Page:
Fantasy Pros: C+

Denver made their first pick in the Sean Payton era with Oklahoma WR Marvin Mims. At an initial glance, I did not like this pick at all. With so little draft capital to work with and players like Tim Patrick, Jerry Jeudy and Courtland Sutton already on the roster, why go with a WR? But under a new regime, there is no telling what incumbents are in the Broncos’ long-term plans. So WR could become more of a pressing need. And at least, Mims (who I liked a lot pre-draft) can fill the deep threat role vacated by the often-injured K.J. Hamler. I can’t knock Denver for selecting Mims, especially if he emerges as Russell Wilson‘s new favorite moonball target.

And besides, Denver addressed their team “needs” with their very next pick. Linebacker Drew Sanders fell all the way to Round 3, with rumors swirling that his interviews went poorly. But he’s the exact hybrid linebacker/pass rusher that Denver needed to add. He finished 4th in pressures among LBs in the FBS last season.

Denver traded a 2024 third-rounder to move up from 108 to the 83rd pick to select CB Riley Moss. Somebody needs to tell Denver to stop making trades with the Seahawks because they gave up a decent chuck of value to move up for a cornerback, which isn’t exactly a pressing need for the defense. Not to say that Moss is a bad prospect, but the value was subpar. He’ll have to show out for the Broncos for them to “win” the pick. When targeted last season, Moss generated the 5th-lowest EPA per target and the 12th-highest PFF coverage grade in the 2023 cornerback class. And per Sports Info Solutions, no cornerback generated more total points per game in press coverage than Moss.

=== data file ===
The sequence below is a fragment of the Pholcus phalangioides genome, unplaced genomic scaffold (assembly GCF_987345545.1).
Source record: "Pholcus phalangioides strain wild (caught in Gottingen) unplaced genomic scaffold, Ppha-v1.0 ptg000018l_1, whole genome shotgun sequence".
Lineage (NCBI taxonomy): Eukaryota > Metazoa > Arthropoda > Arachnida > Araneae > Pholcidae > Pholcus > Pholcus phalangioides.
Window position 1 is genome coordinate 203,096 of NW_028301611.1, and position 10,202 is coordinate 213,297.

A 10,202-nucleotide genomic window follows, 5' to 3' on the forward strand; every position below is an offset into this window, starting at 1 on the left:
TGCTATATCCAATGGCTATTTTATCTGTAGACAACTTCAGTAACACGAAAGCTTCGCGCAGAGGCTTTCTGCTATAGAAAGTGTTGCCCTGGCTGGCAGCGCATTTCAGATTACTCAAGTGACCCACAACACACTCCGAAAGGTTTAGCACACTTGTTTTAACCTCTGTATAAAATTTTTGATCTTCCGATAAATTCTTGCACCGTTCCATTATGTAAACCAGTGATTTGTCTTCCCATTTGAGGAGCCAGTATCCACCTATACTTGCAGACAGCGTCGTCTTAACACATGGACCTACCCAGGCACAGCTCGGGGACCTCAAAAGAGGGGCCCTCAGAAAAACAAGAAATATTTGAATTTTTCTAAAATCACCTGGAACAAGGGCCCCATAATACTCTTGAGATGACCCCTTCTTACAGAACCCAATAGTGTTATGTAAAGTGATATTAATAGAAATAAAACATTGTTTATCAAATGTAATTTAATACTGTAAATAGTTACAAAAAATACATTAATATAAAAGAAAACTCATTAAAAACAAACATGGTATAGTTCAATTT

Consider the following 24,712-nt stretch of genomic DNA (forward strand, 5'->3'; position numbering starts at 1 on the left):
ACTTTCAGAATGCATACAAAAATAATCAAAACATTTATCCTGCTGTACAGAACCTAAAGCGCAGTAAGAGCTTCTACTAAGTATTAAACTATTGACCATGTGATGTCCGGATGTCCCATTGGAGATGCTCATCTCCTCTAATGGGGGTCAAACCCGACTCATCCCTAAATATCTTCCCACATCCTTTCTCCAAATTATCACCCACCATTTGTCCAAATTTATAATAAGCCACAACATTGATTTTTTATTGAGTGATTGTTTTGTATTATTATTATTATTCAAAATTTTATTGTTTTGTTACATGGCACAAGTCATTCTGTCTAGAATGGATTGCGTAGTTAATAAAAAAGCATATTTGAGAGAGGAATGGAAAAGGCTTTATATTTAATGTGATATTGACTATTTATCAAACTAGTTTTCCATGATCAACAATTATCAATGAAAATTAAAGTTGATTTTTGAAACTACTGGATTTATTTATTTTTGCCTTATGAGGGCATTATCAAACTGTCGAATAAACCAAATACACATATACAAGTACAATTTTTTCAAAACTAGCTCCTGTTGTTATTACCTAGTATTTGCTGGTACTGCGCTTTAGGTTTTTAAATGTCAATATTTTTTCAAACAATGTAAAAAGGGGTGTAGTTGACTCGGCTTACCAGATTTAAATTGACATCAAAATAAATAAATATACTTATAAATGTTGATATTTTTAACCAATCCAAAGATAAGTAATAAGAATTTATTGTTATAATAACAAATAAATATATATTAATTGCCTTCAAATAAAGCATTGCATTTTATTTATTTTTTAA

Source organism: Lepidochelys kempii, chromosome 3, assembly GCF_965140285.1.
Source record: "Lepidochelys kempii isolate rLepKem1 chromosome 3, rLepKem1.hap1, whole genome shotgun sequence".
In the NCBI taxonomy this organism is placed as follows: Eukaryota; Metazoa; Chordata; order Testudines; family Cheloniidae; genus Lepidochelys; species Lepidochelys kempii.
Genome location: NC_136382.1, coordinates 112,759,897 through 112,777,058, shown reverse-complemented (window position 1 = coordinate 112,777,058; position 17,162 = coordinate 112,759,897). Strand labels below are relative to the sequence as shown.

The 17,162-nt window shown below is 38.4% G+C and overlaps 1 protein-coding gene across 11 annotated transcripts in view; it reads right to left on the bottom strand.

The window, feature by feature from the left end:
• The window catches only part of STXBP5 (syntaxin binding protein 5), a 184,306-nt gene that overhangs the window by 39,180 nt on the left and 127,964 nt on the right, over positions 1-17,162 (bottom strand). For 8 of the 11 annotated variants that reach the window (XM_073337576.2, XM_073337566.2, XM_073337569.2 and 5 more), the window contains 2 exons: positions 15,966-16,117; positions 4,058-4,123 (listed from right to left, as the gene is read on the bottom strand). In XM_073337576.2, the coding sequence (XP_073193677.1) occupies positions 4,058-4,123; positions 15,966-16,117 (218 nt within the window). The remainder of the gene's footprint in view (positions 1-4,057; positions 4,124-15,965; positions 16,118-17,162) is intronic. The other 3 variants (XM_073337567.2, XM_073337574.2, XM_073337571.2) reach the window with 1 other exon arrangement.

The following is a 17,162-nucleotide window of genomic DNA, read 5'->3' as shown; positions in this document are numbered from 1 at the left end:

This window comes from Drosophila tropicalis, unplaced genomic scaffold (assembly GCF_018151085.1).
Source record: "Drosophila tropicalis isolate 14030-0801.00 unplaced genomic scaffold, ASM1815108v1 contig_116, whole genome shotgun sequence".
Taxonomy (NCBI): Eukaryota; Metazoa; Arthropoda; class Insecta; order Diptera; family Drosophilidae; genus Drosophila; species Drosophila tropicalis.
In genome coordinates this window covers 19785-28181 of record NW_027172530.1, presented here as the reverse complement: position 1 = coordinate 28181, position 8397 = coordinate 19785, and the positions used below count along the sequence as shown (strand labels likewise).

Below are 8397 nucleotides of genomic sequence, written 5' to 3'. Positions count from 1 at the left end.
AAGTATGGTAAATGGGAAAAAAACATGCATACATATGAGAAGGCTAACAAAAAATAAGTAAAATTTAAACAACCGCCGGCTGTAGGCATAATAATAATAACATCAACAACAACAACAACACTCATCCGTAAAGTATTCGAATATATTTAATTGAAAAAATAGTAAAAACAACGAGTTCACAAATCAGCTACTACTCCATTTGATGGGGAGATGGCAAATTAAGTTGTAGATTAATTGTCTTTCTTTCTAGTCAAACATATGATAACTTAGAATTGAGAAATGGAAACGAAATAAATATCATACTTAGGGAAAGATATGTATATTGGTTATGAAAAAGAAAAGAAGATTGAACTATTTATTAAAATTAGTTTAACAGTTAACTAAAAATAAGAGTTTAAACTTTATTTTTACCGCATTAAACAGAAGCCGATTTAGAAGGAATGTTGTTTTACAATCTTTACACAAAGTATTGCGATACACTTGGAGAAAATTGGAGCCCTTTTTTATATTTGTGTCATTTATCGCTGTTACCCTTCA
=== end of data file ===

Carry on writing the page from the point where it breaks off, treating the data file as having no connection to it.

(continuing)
Denver also traded away the 196th pick in this draft to New Orleans to acquire tight end, Adam Trautman. Just one of many former Saints (Marquez Callaway, Lil’Jordan Humphrey, Tony Jones Jr.) to call Denver home in 2023.

That’s about all I could find tonight. A bit of a mixed bag of reactions. In fact, I’d say people are all over the map on the Broncos draft class. I think a lot of the negative analysis is because people are neglecting the reality that Denver only had five picks and none in the first two rounds. There were no splashy first-round picks to get people excited.

I’m sticking with my ‘B’ grade, but if you haven’t graded this draft class yet, you can still do so in our draft grades poll below!


How would grade the Broncos 2023 draft class?